This is the 21st century. Ian Menter on teaching

2016-04-26 18.40.05

Ian Menter (Vice-President, British Educational Research Association and Emeritus Professor of Teacher Education, University of Oxford), speaking at the University of Sydney on Tuesday 26 April 2016.

What is a teacher in the 21st century and what does a 21st century teacher need to know? 

Speaking on themes outlined on the Australian Educational Researchers ‘EduResearch’ blog, Emeritus Professor Mentor spoke eloquently on:

Education, and teaching, are increasingly politicised in knowledge-based economies;

‘Policy missing the importance of the relationship between teacher and student’

English (and other) policy makers being influenced by the Global Educational Reform Movement (GERM) e.g. see the interview with Diane Ravitch pp.47-54 in this edition of Professional Voice  and other critiques such as by Pasi Sahlberg in the SMH Australia falling behind in education due to NAPLAN

There is a move to apprentice-type teacher education in England (with some universities no longer offering teaching degrees), while in Scotland teacher education is moving towards master level, with the university at the heart of effective teacher education (and where teaching is seen as a profession rather than simply as a craft).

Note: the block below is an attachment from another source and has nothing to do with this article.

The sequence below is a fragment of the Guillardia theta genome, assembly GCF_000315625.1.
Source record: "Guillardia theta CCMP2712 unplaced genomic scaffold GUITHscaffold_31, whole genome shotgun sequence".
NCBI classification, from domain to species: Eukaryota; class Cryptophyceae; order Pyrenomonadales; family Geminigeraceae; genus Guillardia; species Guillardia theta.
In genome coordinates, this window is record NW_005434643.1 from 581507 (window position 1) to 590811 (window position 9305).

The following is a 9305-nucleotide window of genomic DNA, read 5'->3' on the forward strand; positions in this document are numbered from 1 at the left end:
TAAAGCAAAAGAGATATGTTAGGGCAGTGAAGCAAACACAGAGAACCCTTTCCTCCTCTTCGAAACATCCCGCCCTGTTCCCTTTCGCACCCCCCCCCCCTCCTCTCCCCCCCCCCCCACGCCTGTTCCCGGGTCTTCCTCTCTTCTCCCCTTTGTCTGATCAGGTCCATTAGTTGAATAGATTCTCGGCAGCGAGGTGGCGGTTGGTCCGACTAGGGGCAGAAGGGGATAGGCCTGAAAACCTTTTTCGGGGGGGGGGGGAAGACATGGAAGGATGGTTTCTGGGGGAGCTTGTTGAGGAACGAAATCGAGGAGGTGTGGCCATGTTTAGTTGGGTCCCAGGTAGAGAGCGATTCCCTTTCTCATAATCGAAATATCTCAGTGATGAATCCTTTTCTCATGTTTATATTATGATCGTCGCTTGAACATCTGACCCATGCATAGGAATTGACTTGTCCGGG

This neo Liberal approach is reinforcing trends toward inequality

‘Research literacy remains an essential skill for a teacher of the 21st century’

‘Australia is very lucky to have a large-scale study of teacher education happening, the multi-institutional Studying the Effectiveness of Teacher Education (SETE), led by Professor Diane Mayer, from the University of Sydney.’

‘Underlying values of teachers are now more important than ever’

‘My conclusion is that in spite of the many upheavals experienced by teachers and teacher educators as politician juggle their policies, there are important underlying values, such as respect for learners, commitments to social justice and equity, that can be traced through the history of teaching that may now be more important than ever. But the ways in which these values are embodied in the work of contemporary teachers are in need of major reconsideration because of the rapid social and technological change affecting all of us. The responsibilities for teachers today, and therefore for teacher educators, are greater now than they have ever been.’

No one seemed to have an answer to the question of where the time and money for these approaches is going to come from, but that’s a big part of the challenge.